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  • Autonomic neuropathy CVSloss of vagal { parasympathetic tone} produces --resting tachycardia --loss of sinus rhythm change in heart rate with respiration---sinus arrythmia Loss of sympathetic activity in arterioles results in peripheral vasodilatation and postural hypotension Rxsupport stockings --fludrocortisone -alfa blockers
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  • GIT Gastroparesis--Delayed gastric emptying results in early statiety or recurrent vomiting --treated with dopamine agonist metochlorpramide domperidone erythromycin Nocturnal diarrhea loperamide Constipation due to colonic atony laxatives
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  • Autonomic bladder Loss of bladder smooth muscle tone results in incomplete emptying, stasis, and risk of infection In severe cases the bladder is persistantly distendedatonic which results in over flow incontinance sympathomimeticscarbachol antichilinesterase drugs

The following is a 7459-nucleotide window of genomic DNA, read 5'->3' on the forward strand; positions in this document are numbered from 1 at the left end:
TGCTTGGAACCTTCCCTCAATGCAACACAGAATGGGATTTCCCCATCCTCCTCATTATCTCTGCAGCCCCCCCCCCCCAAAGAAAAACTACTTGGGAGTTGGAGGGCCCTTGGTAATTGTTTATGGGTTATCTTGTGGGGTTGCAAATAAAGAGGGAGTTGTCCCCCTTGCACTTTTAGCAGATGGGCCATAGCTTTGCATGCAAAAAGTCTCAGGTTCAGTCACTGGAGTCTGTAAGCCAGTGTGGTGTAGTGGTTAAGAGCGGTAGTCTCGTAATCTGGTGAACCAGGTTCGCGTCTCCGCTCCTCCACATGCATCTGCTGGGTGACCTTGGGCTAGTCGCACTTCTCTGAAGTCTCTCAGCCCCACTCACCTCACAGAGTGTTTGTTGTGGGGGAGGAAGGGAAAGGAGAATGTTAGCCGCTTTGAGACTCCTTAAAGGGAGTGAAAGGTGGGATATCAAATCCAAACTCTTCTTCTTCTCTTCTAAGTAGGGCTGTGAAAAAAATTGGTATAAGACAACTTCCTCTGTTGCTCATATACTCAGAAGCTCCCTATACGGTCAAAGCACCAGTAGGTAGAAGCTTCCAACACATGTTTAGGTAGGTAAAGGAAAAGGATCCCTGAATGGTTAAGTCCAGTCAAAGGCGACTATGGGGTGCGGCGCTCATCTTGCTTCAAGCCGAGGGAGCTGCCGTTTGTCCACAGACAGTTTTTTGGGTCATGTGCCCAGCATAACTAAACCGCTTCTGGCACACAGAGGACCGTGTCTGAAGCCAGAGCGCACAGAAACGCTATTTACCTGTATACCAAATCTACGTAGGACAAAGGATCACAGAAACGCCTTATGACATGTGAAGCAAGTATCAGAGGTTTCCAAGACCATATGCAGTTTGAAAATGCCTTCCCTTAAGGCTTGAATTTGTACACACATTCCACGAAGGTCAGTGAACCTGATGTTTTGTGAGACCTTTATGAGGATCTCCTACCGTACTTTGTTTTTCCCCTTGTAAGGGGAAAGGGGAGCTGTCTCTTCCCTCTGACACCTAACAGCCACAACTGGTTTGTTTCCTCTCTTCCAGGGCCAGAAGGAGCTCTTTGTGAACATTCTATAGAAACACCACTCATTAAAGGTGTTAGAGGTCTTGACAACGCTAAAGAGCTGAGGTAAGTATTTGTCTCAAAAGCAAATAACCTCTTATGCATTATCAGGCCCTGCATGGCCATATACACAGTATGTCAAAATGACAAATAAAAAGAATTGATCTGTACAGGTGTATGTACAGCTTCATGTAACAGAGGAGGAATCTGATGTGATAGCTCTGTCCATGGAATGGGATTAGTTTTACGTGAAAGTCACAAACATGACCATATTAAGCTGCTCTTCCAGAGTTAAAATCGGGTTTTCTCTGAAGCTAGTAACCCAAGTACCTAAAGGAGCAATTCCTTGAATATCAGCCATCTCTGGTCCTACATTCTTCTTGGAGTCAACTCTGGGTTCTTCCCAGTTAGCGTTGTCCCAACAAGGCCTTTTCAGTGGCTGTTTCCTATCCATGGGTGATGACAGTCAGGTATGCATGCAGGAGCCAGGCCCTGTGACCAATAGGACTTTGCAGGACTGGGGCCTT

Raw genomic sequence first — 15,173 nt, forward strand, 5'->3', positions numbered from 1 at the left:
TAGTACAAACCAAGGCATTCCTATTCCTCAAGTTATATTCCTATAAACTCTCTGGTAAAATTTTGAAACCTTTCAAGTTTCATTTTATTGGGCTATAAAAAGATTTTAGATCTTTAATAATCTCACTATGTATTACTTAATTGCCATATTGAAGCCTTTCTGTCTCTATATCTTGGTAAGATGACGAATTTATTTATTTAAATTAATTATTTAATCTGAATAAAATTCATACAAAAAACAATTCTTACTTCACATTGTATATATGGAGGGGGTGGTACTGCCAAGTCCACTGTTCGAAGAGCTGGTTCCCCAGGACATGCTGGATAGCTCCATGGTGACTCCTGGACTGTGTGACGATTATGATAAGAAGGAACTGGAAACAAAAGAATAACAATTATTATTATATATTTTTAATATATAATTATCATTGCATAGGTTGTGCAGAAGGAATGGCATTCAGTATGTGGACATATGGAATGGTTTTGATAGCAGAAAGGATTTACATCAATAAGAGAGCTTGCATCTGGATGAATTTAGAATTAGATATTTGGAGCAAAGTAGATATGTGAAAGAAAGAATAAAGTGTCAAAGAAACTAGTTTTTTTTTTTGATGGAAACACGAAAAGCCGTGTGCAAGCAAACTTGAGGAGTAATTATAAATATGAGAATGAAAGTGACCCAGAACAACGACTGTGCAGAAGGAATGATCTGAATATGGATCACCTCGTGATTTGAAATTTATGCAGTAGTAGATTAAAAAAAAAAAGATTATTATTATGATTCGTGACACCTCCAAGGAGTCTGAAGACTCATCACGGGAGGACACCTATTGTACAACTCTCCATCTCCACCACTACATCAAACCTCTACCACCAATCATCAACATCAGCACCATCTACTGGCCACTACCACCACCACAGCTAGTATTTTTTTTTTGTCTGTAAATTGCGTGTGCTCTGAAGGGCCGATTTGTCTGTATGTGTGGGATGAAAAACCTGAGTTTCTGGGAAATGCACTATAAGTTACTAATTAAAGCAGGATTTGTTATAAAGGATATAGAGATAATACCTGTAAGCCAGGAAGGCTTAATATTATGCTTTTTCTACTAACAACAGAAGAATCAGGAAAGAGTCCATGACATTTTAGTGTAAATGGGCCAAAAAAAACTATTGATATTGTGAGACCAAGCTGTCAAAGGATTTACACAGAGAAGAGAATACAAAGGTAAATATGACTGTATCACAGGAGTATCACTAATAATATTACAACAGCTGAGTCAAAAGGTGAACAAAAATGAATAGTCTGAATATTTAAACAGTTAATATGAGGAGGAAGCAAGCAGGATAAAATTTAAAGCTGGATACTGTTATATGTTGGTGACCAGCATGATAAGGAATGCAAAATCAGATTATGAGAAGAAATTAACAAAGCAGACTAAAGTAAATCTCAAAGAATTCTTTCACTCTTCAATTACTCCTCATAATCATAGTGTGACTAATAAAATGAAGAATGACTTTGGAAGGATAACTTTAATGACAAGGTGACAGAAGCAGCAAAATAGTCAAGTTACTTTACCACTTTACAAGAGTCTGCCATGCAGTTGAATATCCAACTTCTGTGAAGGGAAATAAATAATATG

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  • Gustatory sweating Eating cause excessive facial sweating Anticholinergic drugs--probantheline Erectile dysfunction impotence
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  • Foot disease Neuropathic foot ulcer Ischaemic foot ulcer Charcots arthropathy
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  • Can we prevent type 2 DM Before pts develop DM,they almost always have pre diabetes Clinical trails have documented that dietary changes and regular exercise prevent or delay the development of overt DM in individuals at high risk
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  • Risk factors for type 2 DM Age > 45 1 st degree relative with type 2 DM History of gestational diabetes or delivery of infant >9 lbs PCO Abdominal obesity CVD, hypertension,dyslipidemia,other metabolic syndrome features
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  • Prediabetes Defined as- IFGFBS =100 -125 mg/dl5.6 - 6.9 mmol / l Impaired glucose tolerance---plasma glucose level 140 199 mg/dl 7,8 11.0 mmol / l, 2 hrs after 75 gms of glucose